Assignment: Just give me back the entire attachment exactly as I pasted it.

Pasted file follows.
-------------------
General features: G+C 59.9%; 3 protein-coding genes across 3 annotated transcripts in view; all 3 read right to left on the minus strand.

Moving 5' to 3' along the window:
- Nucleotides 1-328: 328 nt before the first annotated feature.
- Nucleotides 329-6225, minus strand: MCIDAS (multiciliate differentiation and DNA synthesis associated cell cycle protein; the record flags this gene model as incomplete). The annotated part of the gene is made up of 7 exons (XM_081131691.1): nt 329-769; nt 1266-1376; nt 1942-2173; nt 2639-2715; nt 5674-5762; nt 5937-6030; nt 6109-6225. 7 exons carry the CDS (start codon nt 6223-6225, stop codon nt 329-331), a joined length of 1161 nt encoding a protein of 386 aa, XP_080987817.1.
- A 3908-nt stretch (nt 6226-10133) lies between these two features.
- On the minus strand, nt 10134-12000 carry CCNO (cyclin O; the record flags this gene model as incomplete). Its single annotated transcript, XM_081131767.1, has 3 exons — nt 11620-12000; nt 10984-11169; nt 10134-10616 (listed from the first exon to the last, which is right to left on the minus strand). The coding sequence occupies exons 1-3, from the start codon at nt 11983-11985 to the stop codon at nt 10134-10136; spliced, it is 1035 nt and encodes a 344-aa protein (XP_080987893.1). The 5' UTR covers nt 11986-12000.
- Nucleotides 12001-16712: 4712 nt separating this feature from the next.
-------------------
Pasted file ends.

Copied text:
General features: G+C 59.9%; 3 protein-coding genes across 3 annotated transcripts in view; all 3 read right to left on the minus strand.

Moving 5' to 3' along the window:
- Nucleotides 1-328: 328 nt before the first annotated feature.
- Nucleotides 329-6225, minus strand: MCIDAS (multiciliate differentiation and DNA synthesis associated cell cycle protein; the record flags this gene model as incomplete). The annotated part of the gene is made up of 7 exons (XM_081131691.1): nt 329-769; nt 1266-1376; nt 1942-2173; nt 2639-2715; nt 5674-5762; nt 5937-6030; nt 6109-6225. 7 exons carry the CDS (start codon nt 6223-6225, stop codon nt 329-331), a joined length of 1161 nt encoding a protein of 386 aa, XP_080987817.1.
- A 3908-nt stretch (nt 6226-10133) lies between these two features.
- On the minus strand, nt 10134-12000 carry CCNO (cyclin O; the record flags this gene model as incomplete). Its single annotated transcript, XM_081131767.1, has 3 exons — nt 11620-12000; nt 10984-11169; nt 10134-10616 (listed from the first exon to the last, which is right to left on the minus strand). The coding sequence occupies exons 1-3, from the start codon at nt 11983-11985 to the stop codon at nt 10134-10136; spliced, it is 1035 nt and encodes a 344-aa protein (XP_080987893.1). The 5' UTR covers nt 11986-12000.
- Nucleotides 12001-16712: 4712 nt separating this feature from the next.